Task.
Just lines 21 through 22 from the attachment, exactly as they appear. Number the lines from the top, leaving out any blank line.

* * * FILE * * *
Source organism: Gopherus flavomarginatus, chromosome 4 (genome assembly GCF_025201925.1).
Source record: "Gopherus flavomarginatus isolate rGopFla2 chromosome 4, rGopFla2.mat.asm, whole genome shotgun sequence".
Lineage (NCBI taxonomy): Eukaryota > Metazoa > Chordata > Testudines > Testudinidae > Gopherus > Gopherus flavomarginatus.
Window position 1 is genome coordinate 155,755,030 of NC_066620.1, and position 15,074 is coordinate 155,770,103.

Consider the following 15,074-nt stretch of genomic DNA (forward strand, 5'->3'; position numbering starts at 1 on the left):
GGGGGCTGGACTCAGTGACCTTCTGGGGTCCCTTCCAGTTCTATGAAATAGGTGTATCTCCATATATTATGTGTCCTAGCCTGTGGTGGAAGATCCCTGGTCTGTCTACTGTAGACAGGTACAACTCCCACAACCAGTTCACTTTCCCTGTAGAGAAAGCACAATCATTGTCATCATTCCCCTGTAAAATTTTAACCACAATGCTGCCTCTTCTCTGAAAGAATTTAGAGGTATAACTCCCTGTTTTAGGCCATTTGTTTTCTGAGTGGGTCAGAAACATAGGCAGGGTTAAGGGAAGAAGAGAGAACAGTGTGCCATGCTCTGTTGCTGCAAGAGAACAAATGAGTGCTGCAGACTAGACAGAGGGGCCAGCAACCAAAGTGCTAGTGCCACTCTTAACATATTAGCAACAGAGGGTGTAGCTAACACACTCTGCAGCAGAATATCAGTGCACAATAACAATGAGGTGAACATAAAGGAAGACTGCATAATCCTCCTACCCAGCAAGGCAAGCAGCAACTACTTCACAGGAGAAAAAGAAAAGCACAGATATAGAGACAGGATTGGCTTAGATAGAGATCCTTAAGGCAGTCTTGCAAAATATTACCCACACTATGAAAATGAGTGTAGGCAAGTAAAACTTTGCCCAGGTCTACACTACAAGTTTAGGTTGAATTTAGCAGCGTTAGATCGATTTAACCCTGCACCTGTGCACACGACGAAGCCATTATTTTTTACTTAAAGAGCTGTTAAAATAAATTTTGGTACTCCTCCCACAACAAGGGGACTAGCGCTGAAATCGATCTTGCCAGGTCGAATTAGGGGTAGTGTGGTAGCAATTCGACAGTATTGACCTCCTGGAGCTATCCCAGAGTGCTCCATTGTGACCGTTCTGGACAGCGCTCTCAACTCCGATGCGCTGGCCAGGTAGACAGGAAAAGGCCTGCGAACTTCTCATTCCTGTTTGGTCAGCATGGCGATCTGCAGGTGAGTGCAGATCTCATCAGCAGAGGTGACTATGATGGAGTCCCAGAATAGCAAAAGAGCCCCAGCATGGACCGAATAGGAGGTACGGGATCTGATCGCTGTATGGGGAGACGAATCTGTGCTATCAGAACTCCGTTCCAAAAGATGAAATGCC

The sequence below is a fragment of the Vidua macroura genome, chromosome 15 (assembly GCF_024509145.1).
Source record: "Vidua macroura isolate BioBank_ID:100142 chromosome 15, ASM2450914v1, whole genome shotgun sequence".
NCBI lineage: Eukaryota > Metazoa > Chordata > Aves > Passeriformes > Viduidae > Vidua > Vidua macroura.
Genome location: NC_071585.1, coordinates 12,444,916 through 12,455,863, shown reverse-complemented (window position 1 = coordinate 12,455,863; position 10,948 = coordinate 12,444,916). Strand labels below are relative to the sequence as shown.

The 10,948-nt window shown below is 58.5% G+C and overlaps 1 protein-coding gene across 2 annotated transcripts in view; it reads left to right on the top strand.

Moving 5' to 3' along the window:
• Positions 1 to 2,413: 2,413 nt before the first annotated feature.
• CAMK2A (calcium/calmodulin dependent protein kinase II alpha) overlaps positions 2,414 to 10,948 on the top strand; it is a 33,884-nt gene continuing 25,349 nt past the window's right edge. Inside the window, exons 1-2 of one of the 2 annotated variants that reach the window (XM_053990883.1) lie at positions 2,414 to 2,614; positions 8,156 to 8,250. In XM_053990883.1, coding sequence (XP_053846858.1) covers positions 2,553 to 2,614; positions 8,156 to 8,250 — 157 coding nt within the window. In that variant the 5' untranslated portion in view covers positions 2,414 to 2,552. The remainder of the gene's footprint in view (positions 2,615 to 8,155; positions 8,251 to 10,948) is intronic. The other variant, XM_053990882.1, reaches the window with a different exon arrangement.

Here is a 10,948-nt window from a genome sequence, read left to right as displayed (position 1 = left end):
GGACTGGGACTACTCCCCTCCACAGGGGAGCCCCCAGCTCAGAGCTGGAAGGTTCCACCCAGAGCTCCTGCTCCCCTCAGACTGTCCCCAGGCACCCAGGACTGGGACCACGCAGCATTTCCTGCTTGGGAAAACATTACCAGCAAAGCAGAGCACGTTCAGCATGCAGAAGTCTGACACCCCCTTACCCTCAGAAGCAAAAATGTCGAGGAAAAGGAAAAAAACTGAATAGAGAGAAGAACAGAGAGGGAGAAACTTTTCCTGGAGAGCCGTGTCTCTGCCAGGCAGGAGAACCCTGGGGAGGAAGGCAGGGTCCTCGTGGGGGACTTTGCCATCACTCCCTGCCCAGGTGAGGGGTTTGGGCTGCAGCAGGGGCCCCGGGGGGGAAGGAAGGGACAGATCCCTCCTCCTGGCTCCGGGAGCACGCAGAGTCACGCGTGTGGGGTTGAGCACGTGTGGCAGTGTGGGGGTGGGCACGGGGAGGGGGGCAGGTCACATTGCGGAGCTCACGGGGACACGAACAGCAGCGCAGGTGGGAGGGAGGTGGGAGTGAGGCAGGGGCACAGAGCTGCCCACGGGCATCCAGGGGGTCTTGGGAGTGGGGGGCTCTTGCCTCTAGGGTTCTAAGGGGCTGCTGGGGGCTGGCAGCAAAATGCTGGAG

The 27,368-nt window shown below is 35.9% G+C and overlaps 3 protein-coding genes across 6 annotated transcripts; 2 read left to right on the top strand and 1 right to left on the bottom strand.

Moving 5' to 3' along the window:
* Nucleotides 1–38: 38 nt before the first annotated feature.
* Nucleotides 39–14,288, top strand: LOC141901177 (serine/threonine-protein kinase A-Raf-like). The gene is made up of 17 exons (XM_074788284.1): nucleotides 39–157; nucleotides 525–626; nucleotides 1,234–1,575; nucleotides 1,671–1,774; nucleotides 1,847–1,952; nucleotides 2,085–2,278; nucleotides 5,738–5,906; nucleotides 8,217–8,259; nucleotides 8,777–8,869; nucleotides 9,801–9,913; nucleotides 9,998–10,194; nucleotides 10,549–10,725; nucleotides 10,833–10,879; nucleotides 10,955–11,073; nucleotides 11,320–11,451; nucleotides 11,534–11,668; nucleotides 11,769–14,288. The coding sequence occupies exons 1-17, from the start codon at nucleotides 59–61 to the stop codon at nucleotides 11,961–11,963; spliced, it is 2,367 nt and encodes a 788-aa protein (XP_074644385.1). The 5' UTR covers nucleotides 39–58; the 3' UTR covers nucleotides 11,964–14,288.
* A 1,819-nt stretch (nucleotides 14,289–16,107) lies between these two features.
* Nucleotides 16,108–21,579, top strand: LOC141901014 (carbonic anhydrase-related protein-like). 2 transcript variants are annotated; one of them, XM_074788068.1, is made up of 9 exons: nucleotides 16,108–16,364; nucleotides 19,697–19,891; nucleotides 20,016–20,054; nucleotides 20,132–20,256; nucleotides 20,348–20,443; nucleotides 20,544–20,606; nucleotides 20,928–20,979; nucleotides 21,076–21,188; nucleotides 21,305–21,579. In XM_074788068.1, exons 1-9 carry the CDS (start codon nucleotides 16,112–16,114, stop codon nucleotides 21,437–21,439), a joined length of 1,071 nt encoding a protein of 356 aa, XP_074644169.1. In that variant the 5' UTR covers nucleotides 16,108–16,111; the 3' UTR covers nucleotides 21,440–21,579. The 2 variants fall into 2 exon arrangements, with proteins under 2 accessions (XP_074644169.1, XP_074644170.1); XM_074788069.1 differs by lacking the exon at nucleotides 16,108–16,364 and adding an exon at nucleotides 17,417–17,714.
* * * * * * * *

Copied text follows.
* A 1,819-nt stretch (nucleotides 14,289–16,107) lies between these two features.
* Nucleotides 16,108–21,579, top strand: LOC141901014 (carbonic anhydrase-related protein-like). 2 transcript variants are annotated; one of them, XM_074788068.1, is made up of 9 exons: nucleotides 16,108–16,364; nucleotides 19,697–19,891; nucleotides 20,016–20,054; nucleotides 20,132–20,256; nucleotides 20,348–20,443; nucleotides 20,544–20,606; nucleotides 20,928–20,979; nucleotides 21,076–21,188; nucleotides 21,305–21,579. In XM_074788068.1, exons 1-9 carry the CDS (start codon nucleotides 16,112–16,114, stop codon nucleotides 21,437–21,439), a joined length of 1,071 nt encoding a protein of 356 aa, XP_074644169.1. In that variant the 5' UTR covers nucleotides 16,108–16,111; the 3' UTR covers nucleotides 21,440–21,579. The 2 variants fall into 2 exon arrangements, with proteins under 2 accessions (XP_074644169.1, XP_074644170.1); XM_074788069.1 differs by lacking the exon at nucleotides 16,108–16,364 and adding an exon at nucleotides 17,417–17,714.